Gabriel Ozuna is an undergraduate at Yale University (Class of 2015). He was born and raised in the Rio Grande Valley and is a proud resident of Donna, Texas, where he graduated from IDEA College Preparatory.
With less than a month to go before Election Day, it is easy to get lost in the unavailing political banter that always seems to drown out the real issues, which I think neither candidate wants to face. Any intelligent debate gets reduced to an overly simplistic bullet-point plan, slogan, or criticism of one’s opponent. But the current education crisis desperately demands that both candidates submit comprehensive proposals on how they plan to overhaul the educational system after the election.
Unfortunately, yesterday’s debate between Obama's and Romney's education advisers, Jon Schnur and Phil Handy, failed to give much further insight into what changes we can expect in the next four years. Schnur began his defense of President Obama’s first term by describing the President’s “commitment to education” even in the midst of economic collapse. Apparently, writing in a $100 billion provision into his stimulus package makes up for Obama’s failure to enact lasting educational changes in the long run. While the initial cash flow may have helped sustain some programs like Pell Grants and Head Start, the money we threw at them is now gone with little more to show for it than an increased deficit.
Handy, on the other hand, idealistically restated the same educational platform the Republican Party has held for the last decade – using state and local policy to raise educational standards frosted with a fantastic promise of “vouchers for all!” Now, there is much to be said for localizing how schools are run and evaluated in a state-by-state basis so that school districts are better held accountable to local entities like parents and communities. But we need specifics about how Romney plans to create incentives for states to raise their academic standards under his proposed “revamp” of NCLB.
Similarly, vouchers have their role to play. For many families zoned to the worst of our public schools, these federal vouchers are likely the only chance they have of receiving a decent education. While vouchers may be more effective than throwing money at these failing school districts, they are only a solution to the symptom, unable to address the greater problem in making our schools solvent.
Both Schnur and Handy agree that the key to restoring American educational prestige is in raising academic standards across the board, but again, the “how” remains to be fully explored, lying somewhere between “designing better tests” at the federal level and “letting states take the offensive” to raise their own standards. Both agreed on the importance of incentivizing teaching careers, but weren’t able to give concrete descriptions of how to accomplish this. And so on for college tuition, early child education, and the arts, with each side refusing to budge from their position but criticizing the other’s before hearing it through.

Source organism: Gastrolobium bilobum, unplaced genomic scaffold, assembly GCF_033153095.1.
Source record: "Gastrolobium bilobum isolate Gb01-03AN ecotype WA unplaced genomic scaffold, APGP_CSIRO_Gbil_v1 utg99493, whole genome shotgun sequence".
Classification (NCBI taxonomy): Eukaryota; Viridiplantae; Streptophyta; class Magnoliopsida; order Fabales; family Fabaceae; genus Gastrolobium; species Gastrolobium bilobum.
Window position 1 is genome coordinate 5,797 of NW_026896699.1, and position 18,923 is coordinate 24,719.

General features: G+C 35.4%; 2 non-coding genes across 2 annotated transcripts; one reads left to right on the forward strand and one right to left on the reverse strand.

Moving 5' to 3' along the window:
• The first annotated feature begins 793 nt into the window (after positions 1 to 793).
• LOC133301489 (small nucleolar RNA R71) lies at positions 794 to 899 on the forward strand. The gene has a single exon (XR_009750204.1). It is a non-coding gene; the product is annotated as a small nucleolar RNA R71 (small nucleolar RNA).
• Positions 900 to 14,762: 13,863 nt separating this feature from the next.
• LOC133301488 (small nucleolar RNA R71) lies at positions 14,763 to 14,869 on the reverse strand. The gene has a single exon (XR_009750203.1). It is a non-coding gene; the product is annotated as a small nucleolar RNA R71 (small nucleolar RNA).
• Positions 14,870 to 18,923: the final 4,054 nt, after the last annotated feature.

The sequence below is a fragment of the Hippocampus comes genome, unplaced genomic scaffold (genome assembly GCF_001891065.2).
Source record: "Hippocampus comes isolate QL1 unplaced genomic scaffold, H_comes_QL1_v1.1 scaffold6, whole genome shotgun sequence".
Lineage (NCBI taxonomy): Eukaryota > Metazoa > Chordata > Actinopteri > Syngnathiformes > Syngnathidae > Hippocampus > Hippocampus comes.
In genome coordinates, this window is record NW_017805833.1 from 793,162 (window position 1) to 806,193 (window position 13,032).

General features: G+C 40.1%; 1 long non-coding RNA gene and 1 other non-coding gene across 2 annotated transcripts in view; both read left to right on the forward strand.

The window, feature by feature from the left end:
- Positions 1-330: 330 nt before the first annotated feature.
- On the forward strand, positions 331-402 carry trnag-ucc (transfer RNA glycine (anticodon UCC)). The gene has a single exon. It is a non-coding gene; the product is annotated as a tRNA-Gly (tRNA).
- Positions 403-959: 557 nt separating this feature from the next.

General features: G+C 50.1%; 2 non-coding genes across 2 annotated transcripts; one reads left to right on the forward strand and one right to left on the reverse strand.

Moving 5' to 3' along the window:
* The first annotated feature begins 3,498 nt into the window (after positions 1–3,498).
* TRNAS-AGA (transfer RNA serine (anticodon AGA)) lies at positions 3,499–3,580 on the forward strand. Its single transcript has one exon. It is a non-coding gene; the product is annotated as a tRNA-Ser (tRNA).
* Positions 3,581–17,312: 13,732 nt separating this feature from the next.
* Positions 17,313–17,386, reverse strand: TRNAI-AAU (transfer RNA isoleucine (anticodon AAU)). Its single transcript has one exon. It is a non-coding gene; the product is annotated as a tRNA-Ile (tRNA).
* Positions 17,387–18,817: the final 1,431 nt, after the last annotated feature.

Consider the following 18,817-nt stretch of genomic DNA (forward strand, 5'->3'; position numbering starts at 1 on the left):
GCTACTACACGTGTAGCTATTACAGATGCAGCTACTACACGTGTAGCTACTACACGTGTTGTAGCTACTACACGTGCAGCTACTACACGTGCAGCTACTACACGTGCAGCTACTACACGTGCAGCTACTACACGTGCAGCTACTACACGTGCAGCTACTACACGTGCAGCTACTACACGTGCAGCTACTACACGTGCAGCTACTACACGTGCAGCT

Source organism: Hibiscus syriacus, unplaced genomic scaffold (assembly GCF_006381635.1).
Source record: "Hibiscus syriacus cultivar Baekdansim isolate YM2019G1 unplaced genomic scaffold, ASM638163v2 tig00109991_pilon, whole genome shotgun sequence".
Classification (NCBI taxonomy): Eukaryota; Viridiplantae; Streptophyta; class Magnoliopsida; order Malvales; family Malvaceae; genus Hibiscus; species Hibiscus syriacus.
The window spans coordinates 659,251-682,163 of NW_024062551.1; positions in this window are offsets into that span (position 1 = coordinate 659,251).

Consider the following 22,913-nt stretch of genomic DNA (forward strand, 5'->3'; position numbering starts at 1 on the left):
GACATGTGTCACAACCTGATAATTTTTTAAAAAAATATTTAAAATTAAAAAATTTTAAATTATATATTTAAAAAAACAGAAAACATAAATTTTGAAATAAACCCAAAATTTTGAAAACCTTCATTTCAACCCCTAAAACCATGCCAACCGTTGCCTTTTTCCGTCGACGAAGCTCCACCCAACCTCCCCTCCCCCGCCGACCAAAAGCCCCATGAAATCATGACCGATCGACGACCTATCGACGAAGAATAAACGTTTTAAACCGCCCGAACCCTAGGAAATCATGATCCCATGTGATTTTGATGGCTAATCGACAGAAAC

I do not claim to have the answer to our problems, but I believe that the only way to find those answers is to follow in the footsteps of programs and institutions that have made real headway. If a local charter network has found a way to incentivize teacher performance, let’s see if we can apply that more broadly. If a state has found a way to systematically boost academic rigor and proficiency, let’s encourage other states to explore a similar approach or implement it nationwide. If my high-school history teacher found a way to get 100% of her students to meet a certain academic standard, let’s find out how she did it and put it into practice around the nation.
We will never solve our education crisis if we meander around the extremes of our party platforms. Rather, we must reward methods that yield success and abandon those that continue to fail, regardless of politics.
Gabriel Ozuna is an undergraduate at Yale University (Class of 2015). He was born and raised in the Rio Grande Valley and is a proud resident of Donna, Texas, where he graduated from IDEA College Preparatory in 2011. Gabriel was first introduced to the importance of education through his parents, both of whom are certified teachers with over 20 years of experience in public schools. When he began attending IDEA Public Schools, Gabriel was taught by many Teach for America corps members who greatly influenced him to play an active role in the future of the American educational system.